My hon. Friend the Member for Nottingham North (Mr Allen), the distinguished Chairman of the Select Committee on Political and Constitutional Reform, made the point that not only has there been no consultation across the country or with the elected Governments of Northern Ireland, Scotland and Wales, but there has been no consultation with this House. There has been no pre-legislative scrutiny or any recognition of the need to build constitutional reform Bills by consensus-a point also made powerfully by the right hon. Member for Belfast North and my right hon. Friend the Member for Torfaen (Paul Murphy). With his Northern Ireland experience, my right hon. Friend made the point about the importance of taking forward constitutional change on the basis of consensus rather than simply imposing change, as this Bill is doing.

The Deputy Prime Minister-the leader of the Liberal Democrats-has brought forward a Bill changing constituencies in a way that is fair only to the Conservative party. Some Liberal Democrat leader he is. The proposal is grossly unfair to Labour and especially and blatantly unfair to Wales, which will lose fully a quarter of its representation. It is also grotesquely unfair to local communities, imposing on them new constituencies from Whitehall and depriving them of their traditional rights to be fully involved in a process that is at the very heart of our system of parliamentary democracy.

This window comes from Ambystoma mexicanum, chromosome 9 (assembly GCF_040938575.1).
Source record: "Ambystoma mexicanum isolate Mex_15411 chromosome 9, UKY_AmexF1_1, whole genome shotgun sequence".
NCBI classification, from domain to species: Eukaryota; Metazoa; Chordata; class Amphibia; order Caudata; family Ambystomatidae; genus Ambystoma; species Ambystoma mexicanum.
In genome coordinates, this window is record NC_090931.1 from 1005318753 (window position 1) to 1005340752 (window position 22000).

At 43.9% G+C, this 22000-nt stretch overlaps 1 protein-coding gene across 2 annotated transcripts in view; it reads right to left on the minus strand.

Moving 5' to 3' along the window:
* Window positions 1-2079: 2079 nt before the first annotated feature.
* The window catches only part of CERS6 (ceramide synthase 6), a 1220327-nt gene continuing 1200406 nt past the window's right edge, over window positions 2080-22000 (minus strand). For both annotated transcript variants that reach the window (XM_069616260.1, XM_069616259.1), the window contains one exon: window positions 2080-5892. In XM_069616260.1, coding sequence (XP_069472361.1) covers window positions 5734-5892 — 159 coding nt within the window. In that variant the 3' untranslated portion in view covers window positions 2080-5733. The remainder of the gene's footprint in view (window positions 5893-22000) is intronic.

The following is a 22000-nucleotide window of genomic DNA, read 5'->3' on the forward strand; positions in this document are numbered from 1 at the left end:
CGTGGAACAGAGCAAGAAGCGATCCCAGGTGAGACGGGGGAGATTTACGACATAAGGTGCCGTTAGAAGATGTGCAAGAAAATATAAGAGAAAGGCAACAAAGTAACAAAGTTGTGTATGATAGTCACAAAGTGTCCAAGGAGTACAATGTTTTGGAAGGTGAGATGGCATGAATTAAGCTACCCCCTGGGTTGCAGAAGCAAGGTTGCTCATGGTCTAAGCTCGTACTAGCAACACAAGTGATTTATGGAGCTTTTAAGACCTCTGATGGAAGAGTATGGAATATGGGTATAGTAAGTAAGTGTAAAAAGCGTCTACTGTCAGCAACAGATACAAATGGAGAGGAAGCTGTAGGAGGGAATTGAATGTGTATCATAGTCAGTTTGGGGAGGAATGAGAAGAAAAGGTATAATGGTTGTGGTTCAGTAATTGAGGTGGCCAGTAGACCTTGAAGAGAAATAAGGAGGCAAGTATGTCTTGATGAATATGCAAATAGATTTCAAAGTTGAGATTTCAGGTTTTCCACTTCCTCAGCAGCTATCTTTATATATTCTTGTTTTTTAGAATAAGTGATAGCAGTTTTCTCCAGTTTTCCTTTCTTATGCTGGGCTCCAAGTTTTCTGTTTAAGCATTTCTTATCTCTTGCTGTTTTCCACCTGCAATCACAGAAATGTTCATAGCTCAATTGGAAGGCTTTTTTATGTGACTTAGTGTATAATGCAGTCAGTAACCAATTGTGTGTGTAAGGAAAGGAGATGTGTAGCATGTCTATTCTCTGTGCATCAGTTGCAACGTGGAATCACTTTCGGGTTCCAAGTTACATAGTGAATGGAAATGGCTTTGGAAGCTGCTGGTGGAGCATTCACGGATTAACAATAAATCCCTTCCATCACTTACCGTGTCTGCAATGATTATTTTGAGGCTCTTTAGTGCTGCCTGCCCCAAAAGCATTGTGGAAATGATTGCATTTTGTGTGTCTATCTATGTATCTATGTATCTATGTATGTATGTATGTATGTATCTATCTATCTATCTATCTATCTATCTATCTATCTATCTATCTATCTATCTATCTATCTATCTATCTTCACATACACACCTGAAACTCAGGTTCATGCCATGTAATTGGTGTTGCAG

Having swallowed a Budget that is unfair to the poor and pensioners and, quite astonishingly, most unfair to the poorest parts of Britain, including the north-east of England and Wales, now the Government are also destroying the fairness at the heart of our parliamentary democracy. They trumpet the case for equalisation of constituencies as though it were a novel concept, but equalisation has been the all-party principle behind our constituency system for generations. We are all signed up to it, but the boundary commissions have applied it in a flexible way over the generations, and in a way that is independent and takes proper account of local views, community identity, rurality and sparsity. In other words, the boundary commissions have operated the equalisation principle by consensus, in a way that is fair, practical and sensible. The Government have abandoned that consensus, in a way that is unfair, impractical and arrogant.

Mr Jeremy Browne (Taunton Deane) (LD): I have 84,000 constituents. How many does the right hon. Gentleman have?

Mr Hain: I have just under 60,000, although my constituency is different. I would be happy to see more constituents in my constituency if this Bill were proceeding on a fair basis, with public inquiries and taking local consultation into account. The only exception to the equalisation principle, allowing some flexibility, is in the protection given to four geographically large seats in Scotland, three of them Liberal-held. As my hon. Friend the Member for Aberdeen North (Mr Doran) pointed out, we can conclude in respect of Ross, Skye and Lochaber only that this preferential treatment was the price paid to keep its Member, the former leader of the Liberal Democrats, from defecting to the Labour party.